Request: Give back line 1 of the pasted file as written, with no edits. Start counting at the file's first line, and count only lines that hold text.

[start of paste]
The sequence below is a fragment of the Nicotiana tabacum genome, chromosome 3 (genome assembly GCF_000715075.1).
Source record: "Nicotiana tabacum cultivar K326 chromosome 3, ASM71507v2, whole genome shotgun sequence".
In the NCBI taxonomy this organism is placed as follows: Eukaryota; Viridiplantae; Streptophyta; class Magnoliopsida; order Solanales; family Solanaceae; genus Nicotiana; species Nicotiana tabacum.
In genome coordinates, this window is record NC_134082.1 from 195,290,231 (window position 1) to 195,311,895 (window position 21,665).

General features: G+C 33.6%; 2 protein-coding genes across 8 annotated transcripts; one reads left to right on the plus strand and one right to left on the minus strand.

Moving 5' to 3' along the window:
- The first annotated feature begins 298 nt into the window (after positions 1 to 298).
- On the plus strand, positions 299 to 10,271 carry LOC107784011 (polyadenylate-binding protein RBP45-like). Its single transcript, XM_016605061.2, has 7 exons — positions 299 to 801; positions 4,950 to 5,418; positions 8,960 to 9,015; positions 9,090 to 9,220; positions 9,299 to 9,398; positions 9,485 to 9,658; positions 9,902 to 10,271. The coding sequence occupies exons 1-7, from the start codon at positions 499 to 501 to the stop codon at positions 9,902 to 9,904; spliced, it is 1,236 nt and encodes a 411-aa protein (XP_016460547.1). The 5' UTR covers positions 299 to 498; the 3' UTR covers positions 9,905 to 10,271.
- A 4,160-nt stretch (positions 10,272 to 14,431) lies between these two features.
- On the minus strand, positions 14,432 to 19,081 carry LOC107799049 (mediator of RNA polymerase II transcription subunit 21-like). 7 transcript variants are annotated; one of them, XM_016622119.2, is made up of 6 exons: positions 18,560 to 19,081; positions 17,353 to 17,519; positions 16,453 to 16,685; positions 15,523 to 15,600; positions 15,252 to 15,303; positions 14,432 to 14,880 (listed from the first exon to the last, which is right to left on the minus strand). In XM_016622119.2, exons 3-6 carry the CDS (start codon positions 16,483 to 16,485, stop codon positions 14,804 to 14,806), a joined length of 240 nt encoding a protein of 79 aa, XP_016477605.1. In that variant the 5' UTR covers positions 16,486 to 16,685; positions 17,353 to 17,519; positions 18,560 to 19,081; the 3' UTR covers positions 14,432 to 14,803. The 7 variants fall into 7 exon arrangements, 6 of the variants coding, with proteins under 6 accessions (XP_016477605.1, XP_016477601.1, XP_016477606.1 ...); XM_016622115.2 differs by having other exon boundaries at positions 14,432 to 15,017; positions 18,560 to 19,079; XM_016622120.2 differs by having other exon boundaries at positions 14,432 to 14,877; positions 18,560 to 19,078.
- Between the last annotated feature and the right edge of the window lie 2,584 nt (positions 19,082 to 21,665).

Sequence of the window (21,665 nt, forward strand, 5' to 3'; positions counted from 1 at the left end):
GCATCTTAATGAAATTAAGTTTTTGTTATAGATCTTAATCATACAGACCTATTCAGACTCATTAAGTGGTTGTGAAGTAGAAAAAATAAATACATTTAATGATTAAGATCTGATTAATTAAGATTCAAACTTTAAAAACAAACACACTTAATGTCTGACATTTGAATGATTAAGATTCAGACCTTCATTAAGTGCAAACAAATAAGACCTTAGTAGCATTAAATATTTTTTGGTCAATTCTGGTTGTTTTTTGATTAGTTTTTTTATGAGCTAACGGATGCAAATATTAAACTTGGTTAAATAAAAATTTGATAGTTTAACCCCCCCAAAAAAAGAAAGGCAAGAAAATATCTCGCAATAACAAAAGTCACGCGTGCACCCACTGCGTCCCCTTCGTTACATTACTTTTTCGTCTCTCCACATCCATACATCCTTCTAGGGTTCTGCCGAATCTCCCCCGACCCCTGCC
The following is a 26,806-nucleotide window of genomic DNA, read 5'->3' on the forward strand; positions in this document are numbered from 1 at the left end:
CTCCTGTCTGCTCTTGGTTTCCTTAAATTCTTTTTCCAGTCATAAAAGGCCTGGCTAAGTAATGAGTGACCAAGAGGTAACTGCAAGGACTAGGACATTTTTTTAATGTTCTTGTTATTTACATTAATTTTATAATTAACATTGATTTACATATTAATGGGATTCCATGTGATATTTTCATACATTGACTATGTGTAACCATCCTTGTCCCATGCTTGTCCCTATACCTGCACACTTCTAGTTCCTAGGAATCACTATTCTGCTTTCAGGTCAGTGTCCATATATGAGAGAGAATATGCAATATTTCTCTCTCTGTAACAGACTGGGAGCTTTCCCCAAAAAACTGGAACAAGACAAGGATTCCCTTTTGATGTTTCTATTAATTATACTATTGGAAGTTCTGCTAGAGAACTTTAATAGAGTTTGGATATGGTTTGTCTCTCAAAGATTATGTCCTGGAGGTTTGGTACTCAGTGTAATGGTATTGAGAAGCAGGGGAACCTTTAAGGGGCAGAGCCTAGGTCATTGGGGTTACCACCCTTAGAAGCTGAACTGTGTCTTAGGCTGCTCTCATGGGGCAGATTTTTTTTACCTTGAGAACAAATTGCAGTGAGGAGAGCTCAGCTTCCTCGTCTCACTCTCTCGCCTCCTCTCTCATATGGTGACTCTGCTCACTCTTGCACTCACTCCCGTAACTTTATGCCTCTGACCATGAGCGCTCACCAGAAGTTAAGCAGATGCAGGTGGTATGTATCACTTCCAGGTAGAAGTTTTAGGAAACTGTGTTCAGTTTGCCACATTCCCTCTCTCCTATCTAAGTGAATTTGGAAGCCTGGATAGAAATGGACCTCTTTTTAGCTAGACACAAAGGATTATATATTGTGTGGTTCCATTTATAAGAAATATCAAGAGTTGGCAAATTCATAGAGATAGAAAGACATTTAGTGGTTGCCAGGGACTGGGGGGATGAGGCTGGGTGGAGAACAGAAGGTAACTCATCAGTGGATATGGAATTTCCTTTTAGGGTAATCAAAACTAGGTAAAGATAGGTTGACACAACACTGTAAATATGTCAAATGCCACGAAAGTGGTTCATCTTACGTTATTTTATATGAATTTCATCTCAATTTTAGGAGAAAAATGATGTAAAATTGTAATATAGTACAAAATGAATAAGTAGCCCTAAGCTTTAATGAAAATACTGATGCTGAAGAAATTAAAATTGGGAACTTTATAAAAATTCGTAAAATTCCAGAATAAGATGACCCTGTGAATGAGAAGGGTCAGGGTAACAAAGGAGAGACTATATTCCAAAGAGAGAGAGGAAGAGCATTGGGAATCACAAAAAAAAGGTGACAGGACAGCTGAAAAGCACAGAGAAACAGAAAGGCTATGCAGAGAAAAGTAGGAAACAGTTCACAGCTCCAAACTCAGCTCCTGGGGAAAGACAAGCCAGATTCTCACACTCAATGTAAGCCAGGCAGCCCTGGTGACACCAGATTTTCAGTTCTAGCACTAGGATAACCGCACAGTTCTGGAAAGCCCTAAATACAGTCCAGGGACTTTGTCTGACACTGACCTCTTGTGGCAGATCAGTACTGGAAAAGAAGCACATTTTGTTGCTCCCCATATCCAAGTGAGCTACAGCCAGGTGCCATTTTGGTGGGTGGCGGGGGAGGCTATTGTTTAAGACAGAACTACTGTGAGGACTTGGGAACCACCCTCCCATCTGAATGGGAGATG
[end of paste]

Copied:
The sequence below is a fragment of the Nicotiana tabacum genome, chromosome 3 (genome assembly GCF_000715075.1).